A resurgence in manufacturing job prospects is on the horizon, as companies anticipate an upturn in orders, according to a recent survey. But although the gap between manufacturing and service recruitment activity is narrowing, senior positions are becoming harder to fill.
These are the findings of the latest quarterly Recruitment Confidence Index, produced by Cranfield School of Management and recruitment consultant TMP Worldwide, based on responses from managers at 479 UK firms.
Nearly half the companies surveyed expected to increase their number of employees in the next six months, while 54% anticipated increased demand for their main product. This is the first time manufacturers have predicted an increase in their workforces since the index was launched last year.
Jos van Ommeren, a Cranfield School of Management researcher, said: ‘Although it may be a temporary phenomenon, it signals that manufacturers are hiring more employees to meet demand and not simply increasing productivity.’
Over eight out of 10 manufacturers, however, reported difficulties in filling vacancies at managerial/professional level, up from 64% last quarter. Graduate recruitment is also becoming more difficult, with 36% of organisations expecting recruitment difficulties at this level in the next six months.
The percentage of manufacturers reporting no recruitment difficulties halved from 36% to 18%, while the number reporting difficulties filling more than 30% of their vacancies was up from 21% to 26%.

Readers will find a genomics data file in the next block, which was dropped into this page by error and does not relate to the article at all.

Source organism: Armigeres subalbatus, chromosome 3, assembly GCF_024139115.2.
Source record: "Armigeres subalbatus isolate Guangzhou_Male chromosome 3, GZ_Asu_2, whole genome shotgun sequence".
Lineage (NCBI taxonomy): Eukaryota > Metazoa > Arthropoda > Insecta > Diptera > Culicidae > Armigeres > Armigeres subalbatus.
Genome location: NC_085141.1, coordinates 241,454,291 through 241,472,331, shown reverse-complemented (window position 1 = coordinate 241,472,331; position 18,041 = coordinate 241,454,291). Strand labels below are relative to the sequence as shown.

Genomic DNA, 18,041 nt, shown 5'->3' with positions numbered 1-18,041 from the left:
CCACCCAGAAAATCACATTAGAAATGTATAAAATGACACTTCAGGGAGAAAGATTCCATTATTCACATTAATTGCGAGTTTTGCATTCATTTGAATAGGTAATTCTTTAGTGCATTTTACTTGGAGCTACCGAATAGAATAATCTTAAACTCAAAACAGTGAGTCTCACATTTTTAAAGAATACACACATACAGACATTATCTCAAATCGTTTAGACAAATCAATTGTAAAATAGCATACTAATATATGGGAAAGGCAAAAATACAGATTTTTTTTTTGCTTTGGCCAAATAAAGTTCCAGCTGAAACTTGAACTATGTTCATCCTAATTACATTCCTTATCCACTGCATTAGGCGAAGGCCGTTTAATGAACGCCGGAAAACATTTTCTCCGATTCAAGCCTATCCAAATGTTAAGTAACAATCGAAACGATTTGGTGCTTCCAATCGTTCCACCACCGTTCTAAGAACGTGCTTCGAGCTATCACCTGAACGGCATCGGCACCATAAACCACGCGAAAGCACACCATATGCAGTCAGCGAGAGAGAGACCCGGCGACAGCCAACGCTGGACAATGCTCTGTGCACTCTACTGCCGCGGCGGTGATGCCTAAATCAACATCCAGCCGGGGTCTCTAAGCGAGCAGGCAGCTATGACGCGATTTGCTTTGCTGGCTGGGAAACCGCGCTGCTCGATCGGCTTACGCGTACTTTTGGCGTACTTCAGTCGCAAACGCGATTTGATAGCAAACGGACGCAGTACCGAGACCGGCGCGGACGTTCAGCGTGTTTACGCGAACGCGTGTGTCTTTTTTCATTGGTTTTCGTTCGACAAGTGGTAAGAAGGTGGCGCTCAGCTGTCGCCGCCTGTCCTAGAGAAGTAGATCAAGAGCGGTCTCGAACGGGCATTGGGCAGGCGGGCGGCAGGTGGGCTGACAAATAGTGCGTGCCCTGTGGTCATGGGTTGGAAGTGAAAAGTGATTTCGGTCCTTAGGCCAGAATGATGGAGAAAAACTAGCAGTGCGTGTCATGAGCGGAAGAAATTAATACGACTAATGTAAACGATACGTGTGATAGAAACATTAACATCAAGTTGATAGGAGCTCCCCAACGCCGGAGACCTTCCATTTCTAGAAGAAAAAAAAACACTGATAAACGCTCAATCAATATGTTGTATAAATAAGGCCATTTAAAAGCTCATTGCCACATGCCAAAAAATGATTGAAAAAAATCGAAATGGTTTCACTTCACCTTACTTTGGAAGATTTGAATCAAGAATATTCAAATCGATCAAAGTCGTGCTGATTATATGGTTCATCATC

Overall, the more senior the position, the more difficulty was expected in recruiting, with over six out of 10 companies anticipating problems at senior manager level.
A breakdown by job function predicts a high level of employment growth in engineering, with 27% of those surveyed predicting an increase, up from 24% in June.
Strongest growth is anticipated in sales, production and computing/IT. Recruitment difficulties are expected to be most acute in engineering, computing/IT and sales.
The average female engineer earns less than her male counterpart and tends to be six years younger, according to the Remuneration Economics 2000 salary survey of engineers.
There had been a small rise in the number of women in engineering, up from 4.5% in 1998 to 6.3% in the year to July 2000. Professional engineers’ average earnings were up 5.1% over the same period.